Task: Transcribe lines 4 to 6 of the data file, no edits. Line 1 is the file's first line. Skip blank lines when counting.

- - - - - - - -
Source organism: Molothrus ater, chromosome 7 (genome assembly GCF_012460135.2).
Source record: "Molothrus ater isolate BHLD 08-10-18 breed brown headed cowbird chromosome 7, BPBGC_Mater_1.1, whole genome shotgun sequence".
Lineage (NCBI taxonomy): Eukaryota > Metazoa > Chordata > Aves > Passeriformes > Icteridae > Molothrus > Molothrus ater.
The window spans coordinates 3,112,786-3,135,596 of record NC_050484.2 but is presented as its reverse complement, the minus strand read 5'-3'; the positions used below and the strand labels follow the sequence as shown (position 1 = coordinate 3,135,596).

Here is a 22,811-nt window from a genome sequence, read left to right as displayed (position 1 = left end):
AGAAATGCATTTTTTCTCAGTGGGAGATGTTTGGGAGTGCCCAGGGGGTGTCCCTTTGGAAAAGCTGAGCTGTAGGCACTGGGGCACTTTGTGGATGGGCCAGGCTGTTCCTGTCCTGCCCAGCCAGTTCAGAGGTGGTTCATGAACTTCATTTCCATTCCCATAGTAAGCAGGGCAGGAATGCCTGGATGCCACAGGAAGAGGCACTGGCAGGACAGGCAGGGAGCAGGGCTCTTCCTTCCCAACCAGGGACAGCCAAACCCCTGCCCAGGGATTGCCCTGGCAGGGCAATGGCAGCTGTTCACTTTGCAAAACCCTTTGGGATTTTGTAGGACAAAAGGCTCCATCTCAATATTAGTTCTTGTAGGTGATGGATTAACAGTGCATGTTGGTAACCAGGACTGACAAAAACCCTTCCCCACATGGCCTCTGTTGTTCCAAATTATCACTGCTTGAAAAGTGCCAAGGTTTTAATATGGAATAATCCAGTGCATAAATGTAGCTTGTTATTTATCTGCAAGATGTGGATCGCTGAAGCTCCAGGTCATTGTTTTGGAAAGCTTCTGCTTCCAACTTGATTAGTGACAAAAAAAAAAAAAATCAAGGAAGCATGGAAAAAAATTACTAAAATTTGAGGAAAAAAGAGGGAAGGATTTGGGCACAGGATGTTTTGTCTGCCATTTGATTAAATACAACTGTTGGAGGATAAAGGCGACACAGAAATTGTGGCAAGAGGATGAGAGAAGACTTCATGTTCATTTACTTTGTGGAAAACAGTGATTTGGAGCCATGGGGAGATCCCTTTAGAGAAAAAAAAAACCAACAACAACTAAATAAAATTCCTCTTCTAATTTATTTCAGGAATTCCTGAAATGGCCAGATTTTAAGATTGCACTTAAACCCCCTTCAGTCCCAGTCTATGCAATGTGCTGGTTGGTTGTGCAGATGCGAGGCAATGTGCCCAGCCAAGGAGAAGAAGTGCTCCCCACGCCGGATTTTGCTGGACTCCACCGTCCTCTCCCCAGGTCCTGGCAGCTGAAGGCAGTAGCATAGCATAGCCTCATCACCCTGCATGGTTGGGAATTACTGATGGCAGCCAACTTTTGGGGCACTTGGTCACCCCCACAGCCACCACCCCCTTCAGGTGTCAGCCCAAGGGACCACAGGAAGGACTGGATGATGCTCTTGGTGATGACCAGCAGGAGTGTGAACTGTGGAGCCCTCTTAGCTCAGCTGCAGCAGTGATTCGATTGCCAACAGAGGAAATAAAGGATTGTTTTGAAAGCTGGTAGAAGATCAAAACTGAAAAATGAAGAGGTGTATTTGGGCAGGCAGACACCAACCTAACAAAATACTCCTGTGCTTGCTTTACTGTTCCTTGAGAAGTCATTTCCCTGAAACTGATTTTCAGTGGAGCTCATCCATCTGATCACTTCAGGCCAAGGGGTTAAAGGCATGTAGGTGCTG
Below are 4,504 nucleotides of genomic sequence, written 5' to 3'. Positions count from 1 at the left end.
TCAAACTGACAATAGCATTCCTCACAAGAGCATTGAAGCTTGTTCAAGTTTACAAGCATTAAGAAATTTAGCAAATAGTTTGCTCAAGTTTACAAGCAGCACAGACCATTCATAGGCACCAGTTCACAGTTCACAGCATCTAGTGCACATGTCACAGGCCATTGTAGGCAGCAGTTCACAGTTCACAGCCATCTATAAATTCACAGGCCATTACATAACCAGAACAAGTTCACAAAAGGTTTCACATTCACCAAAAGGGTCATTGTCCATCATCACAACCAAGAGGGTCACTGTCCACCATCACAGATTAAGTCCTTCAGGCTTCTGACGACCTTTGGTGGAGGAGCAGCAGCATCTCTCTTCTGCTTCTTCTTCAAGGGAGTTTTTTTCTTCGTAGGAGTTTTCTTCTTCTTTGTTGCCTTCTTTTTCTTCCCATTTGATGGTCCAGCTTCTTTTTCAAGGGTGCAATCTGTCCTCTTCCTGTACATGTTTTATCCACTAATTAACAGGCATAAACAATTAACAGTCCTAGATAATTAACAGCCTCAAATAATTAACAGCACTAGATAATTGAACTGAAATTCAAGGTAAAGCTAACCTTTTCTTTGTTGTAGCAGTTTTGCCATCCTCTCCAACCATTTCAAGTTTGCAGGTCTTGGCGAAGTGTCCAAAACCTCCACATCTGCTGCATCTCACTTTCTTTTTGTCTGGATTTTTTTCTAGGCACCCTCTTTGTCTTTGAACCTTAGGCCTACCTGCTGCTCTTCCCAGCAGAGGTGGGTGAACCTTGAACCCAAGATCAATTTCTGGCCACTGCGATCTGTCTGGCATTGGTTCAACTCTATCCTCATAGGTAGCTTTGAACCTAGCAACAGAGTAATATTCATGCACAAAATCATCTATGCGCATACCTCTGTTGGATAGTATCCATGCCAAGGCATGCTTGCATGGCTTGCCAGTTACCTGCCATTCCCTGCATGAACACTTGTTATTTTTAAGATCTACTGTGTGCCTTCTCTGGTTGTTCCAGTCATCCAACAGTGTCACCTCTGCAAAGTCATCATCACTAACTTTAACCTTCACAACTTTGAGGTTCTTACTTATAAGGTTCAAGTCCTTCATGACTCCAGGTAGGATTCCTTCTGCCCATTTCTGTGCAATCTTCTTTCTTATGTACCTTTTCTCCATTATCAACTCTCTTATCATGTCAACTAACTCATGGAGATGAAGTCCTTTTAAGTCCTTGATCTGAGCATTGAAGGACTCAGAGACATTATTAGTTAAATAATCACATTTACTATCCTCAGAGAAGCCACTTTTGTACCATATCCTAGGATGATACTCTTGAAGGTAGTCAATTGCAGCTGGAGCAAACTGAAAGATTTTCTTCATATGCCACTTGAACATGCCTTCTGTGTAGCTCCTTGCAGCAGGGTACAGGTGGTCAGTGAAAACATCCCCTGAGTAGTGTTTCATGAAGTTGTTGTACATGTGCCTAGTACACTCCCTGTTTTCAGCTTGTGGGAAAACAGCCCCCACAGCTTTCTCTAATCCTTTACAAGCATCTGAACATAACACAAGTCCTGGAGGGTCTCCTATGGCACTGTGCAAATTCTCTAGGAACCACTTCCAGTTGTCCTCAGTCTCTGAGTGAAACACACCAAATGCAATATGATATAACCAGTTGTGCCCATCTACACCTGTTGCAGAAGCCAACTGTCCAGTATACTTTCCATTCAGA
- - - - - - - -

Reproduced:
The window spans coordinates 3,112,786-3,135,596 of record NC_050484.2 but is presented as its reverse complement, the minus strand read 5'-3'; the positions used below and the strand labels follow the sequence as shown (position 1 = coordinate 3,135,596).

Here is a 22,811-nt window from a genome sequence, read left to right as displayed (position 1 = left end):
AGAAATGCATTTTTTCTCAGTGGGAGATGTTTGGGAGTGCCCAGGGGGTGTCCCTTTGGAAAAGCTGAGCTGTAGGCACTGGGGCACTTTGTGGATGGGCCAGGCTGTTCCTGTCCTGCCCAGCCAGTTCAGAGGTGGTTCATGAACTTCATTTCCATTCCCATAGTAAGCAGGGCAGGAATGCCTGGATGCCACAGGAAGAGGCACTGGCAGGACAGGCAGGGAGCAGGGCTCTTCCTTCCCAACCAGGGACAGCCAAACCCCTGCCCAGGGATTGCCCTGGCAGGGCAATGGCAGCTGTTCACTTTGCAAAACCCTTTGGGATTTTGTAGGACAAAAGGCTCCATCTCAATATTAGTTCTTGTAGGTGATGGATTAACAGTGCATGTTGGTAACCAGGACTGACAAAAACCCTTCCCCACATGGCCTCTGTTGTTCCAAATTATCACTGCTTGAAAAGTGCCAAGGTTTTAATATGGAATAATCCAGTGCATAAATGTAGCTTGTTATTTATCTGCAAGATGTGGATCGCTGAAGCTCCAGGTCATTGTTTTGGAAAGCTTCTGCTTCCAACTTGATTAGTGACAAAAAAAAAAAAAATCAAGGAAGCATGGAAAAAAATTACTAAAATTTGAGGAAAAAAGAGGGAAGGATTTGGGCACAGGATGTTTTGTCTGCCATTTGATTAAATACAACTGTTGGAGGATAAAGGCGACACAGAAATTGTGGCAAGAGGATGAGAGAAGACTTCATGTTCATTTACTTTGTGGAAAACAGTGATTTGGAGCCATGGGGAGATCCCTTTAGAGAAAAAAAAAACCAACAACAACTAAATAAAATTCCTCTTCTAATTTATTTCAGGAATTCCTGAAATGGCCAGATTTTAAGATTGCACTTAAACCCCCTTCAGTCCCAGTCTATGCAATGTGCTGGTTGGTTGTGCAGATGCGAGGCAATGTGCCCAGCCAAGGAGAAGAAGTGCTCCCCACGCCGGATTTTGCTGGACTCCACCGTCCTCTCCCCAGGTCCTGGCAGCTGAAGGCAGTAGCATAGCATAGCCTCATCACCCTGCATGGTTGGGAATTACTGATGGCAGCCAACTTTTGGGGCACTTGGTCACCCCCACAGCCACCACCCCCTTCAGGTGTCAGCCCAAGGGACCACAGGAAGGACTGGATGATGCTCTTGGTGATGACCAGCAGGAGTGTGAACTGTGGAGCCCTCTTAGCTCAGCTGCAGCAGTGATTCGATTGCCAACAGAGGAAATAAAGGATTGTTTTGAAAGCTGGTAGAAGATCAAAACTGAAAAATGAAGAGGTGTATTTGGGCAGGCAGACACCAACCTAACAAAATACTCCTGTGCTTGCTTTACTGTTCCTTGAGAAGTCATTTCCCTGAAACTGATTTTCAGTGGAGCTCATCCATCTGATCACTTCAGGCCAAGGGGTTAAAGGCATGTAGGTGCTG